One last example is something like mutual_friends. I’m going to ignore the fact that it is one-to-many and just focus on the fact that this is a computed field that depends on context. Your database isn’t going to store the mutual friends – it is going to store each user’s friends and then do an intersection between them. This also means you need two users – a single entity isn’t enough to describe mutual_friends.

We can use the context here. The assumption is that someplace in your middleware the current user has been shoved into the context. So if we want a mutual_friends computed field we would do:

(defmethod mapper :user/mutual_friends [_ entity context]
  (let [current-user (:user context)]
    (set/intersection (:friends entity) (:friends current-user))))

Again, kind of sucks that this context is opaque. Something along the lines of Prismatic’s plumbing would be cool so you could see the schema of required inputs – but its fine for now.

Now What?

This post is like 20x longer than it should be, but whatever, all this stuff is so fun I couldn’t help but stream of consciousness about it.

The next steps for me are to get this second go of an implementation working and hooking it up to javascript and hoping I can represent the graph like this on the client side (fingers crossed). The current implementation I did bubbles the body of the graph up just fine in Javascript but the way I was representing root calls was totally wrong.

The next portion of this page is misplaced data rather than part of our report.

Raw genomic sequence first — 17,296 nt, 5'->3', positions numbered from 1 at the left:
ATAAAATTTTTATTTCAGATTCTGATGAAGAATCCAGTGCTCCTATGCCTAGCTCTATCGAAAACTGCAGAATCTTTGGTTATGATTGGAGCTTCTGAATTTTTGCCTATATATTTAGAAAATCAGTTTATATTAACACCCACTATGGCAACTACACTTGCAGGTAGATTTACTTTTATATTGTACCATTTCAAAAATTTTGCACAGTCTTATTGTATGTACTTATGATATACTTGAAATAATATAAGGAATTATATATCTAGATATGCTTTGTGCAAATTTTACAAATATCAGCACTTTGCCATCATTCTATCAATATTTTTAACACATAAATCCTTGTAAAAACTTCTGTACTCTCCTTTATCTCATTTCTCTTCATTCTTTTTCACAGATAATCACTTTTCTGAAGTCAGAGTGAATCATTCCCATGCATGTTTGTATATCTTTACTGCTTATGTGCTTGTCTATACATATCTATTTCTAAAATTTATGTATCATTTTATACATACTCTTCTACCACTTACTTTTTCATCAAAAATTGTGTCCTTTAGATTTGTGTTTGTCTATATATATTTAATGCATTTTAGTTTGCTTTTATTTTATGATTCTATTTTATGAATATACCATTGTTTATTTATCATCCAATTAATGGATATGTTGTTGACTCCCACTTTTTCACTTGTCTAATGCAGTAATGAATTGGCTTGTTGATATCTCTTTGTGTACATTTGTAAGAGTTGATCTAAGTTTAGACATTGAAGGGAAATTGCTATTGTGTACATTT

var query = function (component, key) {
  var params = component.queryParams
  return component.queries[key](params);

var FriendInfo = React.createClass({

  statics: {
    queries: {
      user: function () {
        return Immutable.Set.of(
          Immutable.List.of("user/mutual-friends", Immutable.Set.of("count"))


var FriendListItem = React.createClass({

  statics: {
    queries: {
      user: function () {
        return Immutable.Set.of("user/is-verified")
          .union(query(ProfilePic, "user"))
          .union(query(FriendInfo, "user"))

Of course one-to-many is important and I’m currently unsure how to handle that but have a better idea due to the FAQ feedback (thanks!). I’d also like to make a weird non-datomic root call, kind of like the Github example I threw around earlier.

Finally I’d like to get validation and schema working. Datomic has a great schema that is just data. The type and cardinality are right there at your fingertips!

I really can’t agree with this post more – Facebook is killing it right now and I’m so glad they are sharing.